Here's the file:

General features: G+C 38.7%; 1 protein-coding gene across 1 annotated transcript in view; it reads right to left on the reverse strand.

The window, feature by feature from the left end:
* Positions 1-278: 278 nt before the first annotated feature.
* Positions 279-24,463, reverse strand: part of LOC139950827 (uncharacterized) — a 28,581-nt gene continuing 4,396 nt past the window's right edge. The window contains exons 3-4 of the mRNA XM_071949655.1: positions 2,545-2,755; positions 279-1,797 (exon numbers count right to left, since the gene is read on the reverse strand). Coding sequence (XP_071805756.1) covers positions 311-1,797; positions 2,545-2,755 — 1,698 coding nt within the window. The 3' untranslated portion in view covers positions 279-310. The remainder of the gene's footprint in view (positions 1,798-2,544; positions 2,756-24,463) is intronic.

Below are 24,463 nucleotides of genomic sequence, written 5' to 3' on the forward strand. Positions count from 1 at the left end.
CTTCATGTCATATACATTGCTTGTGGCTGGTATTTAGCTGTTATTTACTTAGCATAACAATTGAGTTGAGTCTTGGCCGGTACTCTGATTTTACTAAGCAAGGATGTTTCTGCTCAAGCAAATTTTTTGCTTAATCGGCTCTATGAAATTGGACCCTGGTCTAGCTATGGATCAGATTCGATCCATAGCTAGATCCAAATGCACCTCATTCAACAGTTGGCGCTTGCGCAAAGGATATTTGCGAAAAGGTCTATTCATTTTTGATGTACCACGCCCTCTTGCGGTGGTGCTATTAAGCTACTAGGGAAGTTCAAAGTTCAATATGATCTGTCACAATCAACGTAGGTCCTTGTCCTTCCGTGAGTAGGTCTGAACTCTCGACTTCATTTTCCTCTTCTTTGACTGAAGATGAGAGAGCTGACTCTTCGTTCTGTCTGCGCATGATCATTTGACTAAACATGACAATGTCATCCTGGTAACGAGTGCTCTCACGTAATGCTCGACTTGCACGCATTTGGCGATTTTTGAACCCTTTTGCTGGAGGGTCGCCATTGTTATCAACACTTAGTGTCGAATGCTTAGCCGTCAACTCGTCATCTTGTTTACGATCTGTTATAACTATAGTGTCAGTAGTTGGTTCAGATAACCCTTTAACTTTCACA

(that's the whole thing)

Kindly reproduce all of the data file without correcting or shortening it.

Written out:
General features: G+C 38.7%; 1 protein-coding gene across 1 annotated transcript in view; it reads right to left on the reverse strand.

The window, feature by feature from the left end:
* Positions 1-278: 278 nt before the first annotated feature.
* Positions 279-24,463, reverse strand: part of LOC139950827 (uncharacterized) — a 28,581-nt gene continuing 4,396 nt past the window's right edge. The window contains exons 3-4 of the mRNA XM_071949655.1: positions 2,545-2,755; positions 279-1,797 (exon numbers count right to left, since the gene is read on the reverse strand). Coding sequence (XP_071805756.1) covers positions 311-1,797; positions 2,545-2,755 — 1,698 coding nt within the window. The 3' untranslated portion in view covers positions 279-310. The remainder of the gene's footprint in view (positions 1,798-2,544; positions 2,756-24,463) is intronic.

Below are 24,463 nucleotides of genomic sequence, written 5' to 3' on the forward strand. Positions count from 1 at the left end.
CTTCATGTCATATACATTGCTTGTGGCTGGTATTTAGCTGTTATTTACTTAGCATAACAATTGAGTTGAGTCTTGGCCGGTACTCTGATTTTACTAAGCAAGGATGTTTCTGCTCAAGCAAATTTTTTGCTTAATCGGCTCTATGAAATTGGACCCTGGTCTAGCTATGGATCAGATTCGATCCATAGCTAGATCCAAATGCACCTCATTCAACAGTTGGCGCTTGCGCAAAGGATATTTGCGAAAAGGTCTATTCATTTTTGATGTACCACGCCCTCTTGCGGTGGTGCTATTAAGCTACTAGGGAAGTTCAAAGTTCAATATGATCTGTCACAATCAACGTAGGTCCTTGTCCTTCCGTGAGTAGGTCTGAACTCTCGACTTCATTTTCCTCTTCTTTGACTGAAGATGAGAGAGCTGACTCTTCGTTCTGTCTGCGCATGATCATTTGACTAAACATGACAATGTCATCCTGGTAACGAGTGCTCTCACGTAATGCTCGACTTGCACGCATTTGGCGATTTTTGAACCCTTTTGCTGGAGGGTCGCCATTGTTATCAACACTTAGTGTCGAATGCTTAGCCGTCAACTCGTCATCTTGTTTACGATCTGTTATAACTATAGTGTCAGTAGTTGGTTCAGATAACCCTTTAACTTTCACA